WASHINGTON – Despite a congressional mandate banning the sale of common incandescent light bulbs by 2012, the U.S. Environmental Protection Agency is warning that their compact fluorescent replacements are not safe to use everywhere.
The EPA says breakage of the energy-saving, mercury-containing CFLs can cause health hazards, especially for children and pregnant women, suggesting use of the bulbs over carpeted areas should be avoided. If bulbs break over carpeted areas, the cleanup may require cutting out pieces of the carpet to avoid toxic exposures.
Mercury is needed for the lamps to produce light, and there are currently no known substitutes. Small amounts of the toxic substance is vaporized when they break, which can happen if people screw them in holding the glass instead of the base or just drop them.
Mercury is a naturally occurring metal that accumulates in the body and can harm the nervous system of a fetus or young child if ingested in sufficient quantity.
For the Maine study, researchers shattered 65 compact fluorescents to test air quality and cleanup methods. They found that, in many cases, immediately after the bulb was broken – and sometimes even after a cleanup was attempted – levels of mercury vapor exceeded federal guidelines for chronic exposure by as much as 100 times.
In a new Maine study, mercury vapor released by the bulbs exceeded even those higher levels.
The study recommended that when a compact fluorescent breaks, consumers should get children and pets out of the room and ventilate it. It warned vacuums should never be used to clean up a broken compact fluorescent lamps. Instead, it recommends using stiff paper and tape to pick up pieces.
Some states require broken compact fluorescent light bulbs to be disposed of as household hazardous waste. Others ban disposal of bulbs in trash.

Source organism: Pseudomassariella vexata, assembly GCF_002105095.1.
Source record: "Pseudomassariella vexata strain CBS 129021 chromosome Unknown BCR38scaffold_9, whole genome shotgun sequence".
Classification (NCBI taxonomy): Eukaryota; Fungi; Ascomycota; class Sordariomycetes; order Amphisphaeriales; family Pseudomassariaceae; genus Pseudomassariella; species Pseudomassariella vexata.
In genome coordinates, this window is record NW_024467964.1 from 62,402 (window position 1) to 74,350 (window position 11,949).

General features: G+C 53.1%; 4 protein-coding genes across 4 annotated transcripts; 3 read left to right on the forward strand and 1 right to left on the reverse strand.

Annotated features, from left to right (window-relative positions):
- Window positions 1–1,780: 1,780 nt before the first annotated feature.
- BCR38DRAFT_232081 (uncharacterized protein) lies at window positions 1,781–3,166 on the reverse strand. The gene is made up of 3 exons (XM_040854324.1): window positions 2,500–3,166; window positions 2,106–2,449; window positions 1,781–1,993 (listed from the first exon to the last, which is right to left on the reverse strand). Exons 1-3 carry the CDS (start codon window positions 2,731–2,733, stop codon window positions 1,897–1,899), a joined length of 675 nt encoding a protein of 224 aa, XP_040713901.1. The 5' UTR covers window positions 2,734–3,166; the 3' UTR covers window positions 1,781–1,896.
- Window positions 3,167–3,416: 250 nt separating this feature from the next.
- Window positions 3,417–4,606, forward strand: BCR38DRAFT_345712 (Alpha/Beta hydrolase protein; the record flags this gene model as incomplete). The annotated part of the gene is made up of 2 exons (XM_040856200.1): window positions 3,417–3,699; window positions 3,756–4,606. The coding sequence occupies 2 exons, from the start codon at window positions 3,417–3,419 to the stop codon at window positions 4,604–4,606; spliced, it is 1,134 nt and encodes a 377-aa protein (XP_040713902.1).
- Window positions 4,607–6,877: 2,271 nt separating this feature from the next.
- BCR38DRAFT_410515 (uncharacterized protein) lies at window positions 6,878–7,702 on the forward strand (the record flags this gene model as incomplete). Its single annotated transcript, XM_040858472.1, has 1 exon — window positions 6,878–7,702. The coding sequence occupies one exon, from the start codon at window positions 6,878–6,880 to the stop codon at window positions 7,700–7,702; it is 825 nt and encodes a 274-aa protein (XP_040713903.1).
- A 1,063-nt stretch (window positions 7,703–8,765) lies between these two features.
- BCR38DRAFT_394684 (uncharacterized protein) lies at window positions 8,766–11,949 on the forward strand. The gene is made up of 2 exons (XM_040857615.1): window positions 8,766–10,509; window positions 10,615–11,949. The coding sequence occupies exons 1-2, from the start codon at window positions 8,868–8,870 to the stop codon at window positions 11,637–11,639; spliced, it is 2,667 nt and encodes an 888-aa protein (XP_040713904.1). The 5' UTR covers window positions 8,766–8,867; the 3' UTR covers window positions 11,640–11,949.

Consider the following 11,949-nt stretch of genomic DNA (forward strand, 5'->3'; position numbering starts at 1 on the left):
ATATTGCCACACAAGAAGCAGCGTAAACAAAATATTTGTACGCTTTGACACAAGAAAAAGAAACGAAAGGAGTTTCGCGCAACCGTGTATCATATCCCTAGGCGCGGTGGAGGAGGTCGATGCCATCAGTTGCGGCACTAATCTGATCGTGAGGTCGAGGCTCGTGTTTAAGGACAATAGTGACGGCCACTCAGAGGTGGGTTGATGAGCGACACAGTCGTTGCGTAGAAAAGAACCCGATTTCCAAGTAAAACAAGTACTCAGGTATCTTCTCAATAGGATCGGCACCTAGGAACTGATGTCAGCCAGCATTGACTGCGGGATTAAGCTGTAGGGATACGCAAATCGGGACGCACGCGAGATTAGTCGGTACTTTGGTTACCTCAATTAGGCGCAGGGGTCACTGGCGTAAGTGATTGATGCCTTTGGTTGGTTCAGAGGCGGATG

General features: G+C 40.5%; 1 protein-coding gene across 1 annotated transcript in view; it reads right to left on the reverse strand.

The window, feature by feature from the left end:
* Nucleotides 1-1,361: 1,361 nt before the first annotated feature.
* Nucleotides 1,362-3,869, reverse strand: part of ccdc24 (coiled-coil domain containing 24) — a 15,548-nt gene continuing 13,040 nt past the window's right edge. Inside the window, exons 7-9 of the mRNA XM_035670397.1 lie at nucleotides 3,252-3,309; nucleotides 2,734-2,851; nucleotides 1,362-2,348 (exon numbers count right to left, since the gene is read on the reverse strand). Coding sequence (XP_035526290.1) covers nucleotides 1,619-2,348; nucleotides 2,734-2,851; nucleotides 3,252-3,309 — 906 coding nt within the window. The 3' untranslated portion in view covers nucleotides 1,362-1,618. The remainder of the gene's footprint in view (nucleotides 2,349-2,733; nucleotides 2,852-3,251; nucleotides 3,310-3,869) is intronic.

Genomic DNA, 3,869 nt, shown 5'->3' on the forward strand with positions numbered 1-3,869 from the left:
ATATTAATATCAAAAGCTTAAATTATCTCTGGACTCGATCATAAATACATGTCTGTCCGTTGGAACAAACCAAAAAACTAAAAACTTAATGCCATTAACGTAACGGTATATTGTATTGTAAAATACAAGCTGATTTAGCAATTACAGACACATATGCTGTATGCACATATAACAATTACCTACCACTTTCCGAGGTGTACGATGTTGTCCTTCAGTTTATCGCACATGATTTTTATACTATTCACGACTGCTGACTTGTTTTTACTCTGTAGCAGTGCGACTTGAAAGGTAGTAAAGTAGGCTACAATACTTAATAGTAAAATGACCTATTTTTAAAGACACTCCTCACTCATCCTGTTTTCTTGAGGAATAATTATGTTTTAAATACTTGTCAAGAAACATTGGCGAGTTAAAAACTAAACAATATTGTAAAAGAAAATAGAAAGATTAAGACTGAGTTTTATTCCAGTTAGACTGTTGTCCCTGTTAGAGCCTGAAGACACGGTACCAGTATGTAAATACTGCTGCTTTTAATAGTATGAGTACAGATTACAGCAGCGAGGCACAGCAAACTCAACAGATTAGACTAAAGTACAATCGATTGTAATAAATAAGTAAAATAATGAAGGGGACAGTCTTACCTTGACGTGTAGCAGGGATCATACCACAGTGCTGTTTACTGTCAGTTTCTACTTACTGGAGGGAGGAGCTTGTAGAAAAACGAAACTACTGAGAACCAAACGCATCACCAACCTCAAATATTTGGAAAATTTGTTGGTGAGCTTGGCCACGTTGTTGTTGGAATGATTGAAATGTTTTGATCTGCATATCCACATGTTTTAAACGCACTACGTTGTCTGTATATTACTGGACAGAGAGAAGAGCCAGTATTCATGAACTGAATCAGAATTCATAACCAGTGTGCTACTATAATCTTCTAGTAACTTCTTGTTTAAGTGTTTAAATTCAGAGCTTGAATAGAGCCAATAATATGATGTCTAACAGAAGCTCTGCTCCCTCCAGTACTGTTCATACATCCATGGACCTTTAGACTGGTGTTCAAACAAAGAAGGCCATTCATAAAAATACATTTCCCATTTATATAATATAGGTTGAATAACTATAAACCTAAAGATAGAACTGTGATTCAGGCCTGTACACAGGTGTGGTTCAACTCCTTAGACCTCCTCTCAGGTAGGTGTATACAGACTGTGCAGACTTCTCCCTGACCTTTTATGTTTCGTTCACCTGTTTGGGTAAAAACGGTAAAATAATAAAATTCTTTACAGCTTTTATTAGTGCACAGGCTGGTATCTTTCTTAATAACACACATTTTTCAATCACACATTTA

Talk-radio giant Rush Limbaugh weighed in on the mandated new bulbs on his program today, saying, “It is so, frankly, ridiculous and absurd that it insults my intelligence, and it worries me when so many people are so mind-numbed that they go along with these charades and make themselves feel like they’re actually doing something to improve their lives. …
“When you’re going to allow a bunch of bureaucrats to turn over as much of your freedom as you have, this is what you get. When you buy into hoaxes and silly things that a little examination with your own common sense can tell you is not true – such as incandescent lightbulbs are destroying the planet, causing global warming – if you’re going to buy into this tripe, then you deserve what you get. You deserve it. The problem is, we’re all going to get it, too, because of people’s stupidity. We’re not going to have a choice to put compact fluorescents in our houses or not.”
Thanks to pressures from environmentalists, sales are skyrocketing for compact fluorescent lamps. More than 290 million compact fluorescents carrying the EPA’s “Energy Star” label sold last year, nearly double the number in 2006. Compact fluorescents now make up 20 percent of the U.S. light bulb market, and sales are all but guaranteed to grow – especially since a new law passed by Congress and signed by President Bush bans sales of common incandescent bulbs starting in 2012.
Compact fluorescents can contain from 1 to 30 milligrams of mercury, according to the Mercury Policy Project. The nonprofit cited a New Jersey study that estimated that about two to four tons of the element are released into the environment in the U.S. each year from compact fluorescents.
Soon-to-be released results of tests conducted by the state of Maine confirm earlier states’ findings suggesting that under certain conditions mercury vapor released from broken CFLs can pose a health risk. As a precaution, states such as Vermont are now suggesting removal of carpeting where breakage has occurred when there are infants and pregnant women present. Other states such as Massachusetts are likely to recommend that CFLs not be placed in fixtures subject to breakage in areas frequented by sensitive populations.
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